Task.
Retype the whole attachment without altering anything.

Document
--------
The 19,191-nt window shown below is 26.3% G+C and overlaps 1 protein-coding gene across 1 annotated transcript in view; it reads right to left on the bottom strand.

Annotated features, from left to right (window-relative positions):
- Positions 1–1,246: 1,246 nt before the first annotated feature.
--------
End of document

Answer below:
The 19,191-nt window shown below is 26.3% G+C and overlaps 1 protein-coding gene across 1 annotated transcript in view; it reads right to left on the bottom strand.

Annotated features, from left to right (window-relative positions):
- Positions 1–1,246: 1,246 nt before the first annotated feature.